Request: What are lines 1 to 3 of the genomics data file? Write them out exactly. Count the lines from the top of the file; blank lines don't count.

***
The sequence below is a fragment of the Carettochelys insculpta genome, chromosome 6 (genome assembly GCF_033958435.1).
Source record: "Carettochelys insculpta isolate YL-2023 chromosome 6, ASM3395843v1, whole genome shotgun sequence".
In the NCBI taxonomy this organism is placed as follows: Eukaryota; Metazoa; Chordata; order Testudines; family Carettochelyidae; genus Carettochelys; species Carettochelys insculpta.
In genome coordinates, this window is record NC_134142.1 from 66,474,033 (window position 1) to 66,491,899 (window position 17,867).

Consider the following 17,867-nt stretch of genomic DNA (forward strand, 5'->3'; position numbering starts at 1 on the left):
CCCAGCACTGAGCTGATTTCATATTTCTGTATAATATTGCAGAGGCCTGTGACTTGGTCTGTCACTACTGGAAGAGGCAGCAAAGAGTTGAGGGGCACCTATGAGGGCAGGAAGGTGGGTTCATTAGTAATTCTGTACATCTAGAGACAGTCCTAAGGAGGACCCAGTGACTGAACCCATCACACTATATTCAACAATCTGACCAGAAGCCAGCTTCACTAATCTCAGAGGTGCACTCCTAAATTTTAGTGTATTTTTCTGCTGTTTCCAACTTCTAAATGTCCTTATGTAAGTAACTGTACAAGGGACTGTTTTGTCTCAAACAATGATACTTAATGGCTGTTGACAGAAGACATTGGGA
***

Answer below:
The sequence below is a fragment of the Carettochelys insculpta genome, chromosome 6 (genome assembly GCF_033958435.1).
Source record: "Carettochelys insculpta isolate YL-2023 chromosome 6, ASM3395843v1, whole genome shotgun sequence".
In the NCBI taxonomy this organism is placed as follows: Eukaryota; Metazoa; Chordata; order Testudines; family Carettochelyidae; genus Carettochelys; species Carettochelys insculpta.